The death sentence handed out to a Fort Worth man who shot and killed a five-year-old girl and her grandmother at a children’s birthday party, is to be examined by the U.S. Supreme Court.
Erick Davila, 29, was sentenced to death for the fatal shootings of Annette Stevenson, 47, and her 5-year-old granddaughter, Queshawn.
However, Devila’s attorney claims a former defense lawyer failed to raise an improper jury instruction as an issue. The Supreme Court will look at ineffective lawyering and whether it impacts the capital sentence.
A report in the Texas Tribune stated Davila, a gang member, drove to a house where he knew Jerry Stevenson, a rival gang member, could be found. He shot into the house and the front porch. Instead of killing the Stevenson, Davila killed Stevenson’s daughter and mother.
At the original trial, defense attorneys argued Davila did not intend to kill multiple people, just Jerry Stevenson. The argument would make the case ineligible for a capital murder conviction. To be convicted of capital murder in the specific case, Davila must have knowingly and intentionally killed multiple people.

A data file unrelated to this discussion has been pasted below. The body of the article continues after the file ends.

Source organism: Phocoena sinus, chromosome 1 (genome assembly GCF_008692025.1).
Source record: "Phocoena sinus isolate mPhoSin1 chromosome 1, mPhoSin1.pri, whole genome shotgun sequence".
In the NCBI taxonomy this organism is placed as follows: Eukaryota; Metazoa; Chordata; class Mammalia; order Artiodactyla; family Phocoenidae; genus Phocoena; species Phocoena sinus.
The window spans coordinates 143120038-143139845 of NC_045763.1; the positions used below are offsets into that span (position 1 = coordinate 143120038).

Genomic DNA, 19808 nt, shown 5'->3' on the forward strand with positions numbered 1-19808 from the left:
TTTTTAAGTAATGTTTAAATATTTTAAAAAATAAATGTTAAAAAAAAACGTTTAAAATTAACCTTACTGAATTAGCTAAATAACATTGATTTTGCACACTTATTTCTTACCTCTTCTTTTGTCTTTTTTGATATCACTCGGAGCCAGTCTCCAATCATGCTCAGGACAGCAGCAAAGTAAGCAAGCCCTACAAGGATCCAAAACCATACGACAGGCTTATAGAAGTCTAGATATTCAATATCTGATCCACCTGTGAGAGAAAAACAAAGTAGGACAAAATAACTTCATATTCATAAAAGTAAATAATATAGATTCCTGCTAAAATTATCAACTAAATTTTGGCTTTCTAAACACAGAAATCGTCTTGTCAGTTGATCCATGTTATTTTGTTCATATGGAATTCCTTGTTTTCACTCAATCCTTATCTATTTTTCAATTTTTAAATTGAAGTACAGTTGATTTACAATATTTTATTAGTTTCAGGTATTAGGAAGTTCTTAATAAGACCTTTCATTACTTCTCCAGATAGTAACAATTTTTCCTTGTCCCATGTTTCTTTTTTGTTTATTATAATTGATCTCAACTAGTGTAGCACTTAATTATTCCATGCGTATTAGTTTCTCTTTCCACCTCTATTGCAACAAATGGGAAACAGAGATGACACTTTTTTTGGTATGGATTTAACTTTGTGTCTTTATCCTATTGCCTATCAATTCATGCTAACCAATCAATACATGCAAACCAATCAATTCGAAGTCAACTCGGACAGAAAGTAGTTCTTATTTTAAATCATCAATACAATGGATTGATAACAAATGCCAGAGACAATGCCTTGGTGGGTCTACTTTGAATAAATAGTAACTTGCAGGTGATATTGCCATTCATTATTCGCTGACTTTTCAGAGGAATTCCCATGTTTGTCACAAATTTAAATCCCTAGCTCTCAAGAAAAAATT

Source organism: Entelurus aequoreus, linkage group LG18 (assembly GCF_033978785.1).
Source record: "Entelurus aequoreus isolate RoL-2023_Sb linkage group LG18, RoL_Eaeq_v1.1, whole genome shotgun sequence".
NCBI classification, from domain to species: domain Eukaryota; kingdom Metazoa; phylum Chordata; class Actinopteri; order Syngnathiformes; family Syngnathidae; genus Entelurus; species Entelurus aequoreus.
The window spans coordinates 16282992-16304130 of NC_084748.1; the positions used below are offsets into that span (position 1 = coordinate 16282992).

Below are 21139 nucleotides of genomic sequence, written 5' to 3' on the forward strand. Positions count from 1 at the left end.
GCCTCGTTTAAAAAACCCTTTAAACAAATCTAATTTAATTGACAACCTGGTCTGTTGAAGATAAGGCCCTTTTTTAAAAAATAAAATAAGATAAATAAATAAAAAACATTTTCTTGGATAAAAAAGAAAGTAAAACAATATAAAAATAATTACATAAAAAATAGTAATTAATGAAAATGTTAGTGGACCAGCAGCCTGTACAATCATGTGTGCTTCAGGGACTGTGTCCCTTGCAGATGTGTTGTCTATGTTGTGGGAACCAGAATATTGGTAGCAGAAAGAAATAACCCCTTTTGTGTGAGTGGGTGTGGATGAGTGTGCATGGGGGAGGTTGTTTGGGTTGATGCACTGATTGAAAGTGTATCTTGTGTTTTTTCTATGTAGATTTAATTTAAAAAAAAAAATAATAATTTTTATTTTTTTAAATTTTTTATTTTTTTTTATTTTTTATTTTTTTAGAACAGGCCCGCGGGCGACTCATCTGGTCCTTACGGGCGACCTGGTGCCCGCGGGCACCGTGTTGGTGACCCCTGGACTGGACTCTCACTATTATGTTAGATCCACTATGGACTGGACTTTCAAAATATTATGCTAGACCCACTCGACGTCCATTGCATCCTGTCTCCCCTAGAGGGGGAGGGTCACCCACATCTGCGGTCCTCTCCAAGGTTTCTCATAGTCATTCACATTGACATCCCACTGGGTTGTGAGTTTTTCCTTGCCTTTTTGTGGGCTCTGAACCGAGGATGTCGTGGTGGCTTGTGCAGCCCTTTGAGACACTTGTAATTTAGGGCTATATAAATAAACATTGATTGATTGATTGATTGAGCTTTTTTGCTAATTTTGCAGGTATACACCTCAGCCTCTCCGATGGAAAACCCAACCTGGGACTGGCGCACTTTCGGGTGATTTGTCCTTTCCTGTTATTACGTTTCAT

Texas Attorney General Ken Paxton counted that Davila did intend to kill multiple people because he made reference to shooting guys on the porch post-arrest.
The trial jury hesitated on the issue of intent. During deliberations, it sought clarification on whether it was being asked if the defendant intended to murder the specific victims or to murder a specific person and took two lives in the process.
The court sent legal definitions including a charge that said Davila would be responsible for a crime if the only difference between the result and what he intended was that a different person was hurt, the brief said.
The defense argued it was an improper jury instruction, but the court overruled the lawyer’s objection. Within an hour, the jury returned a capital murder conviction and sentenced Davila to death.
Davila’s lawyers argued during an appeal of the sentence that his appellate lawyer failed to raise improper jury instruction as an issue. Davila’s current lawyer describes this omission as “life-threatening,” the Tribune article states.
Paxton maintains in a brief that Davila’s arguments are meritless. The attorney general says a federal district court examined the jury instruction in question and found no fault with it.
Davila’s case is one of three capital murder convictions from Texas being considered by the U.S. Supreme Court.
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If you are facing a serious charge like murder or manslaughter, it’s crucial to hire a seasoned Fort Worth criminal defense lawyer. Please call us at (682) 204-4066.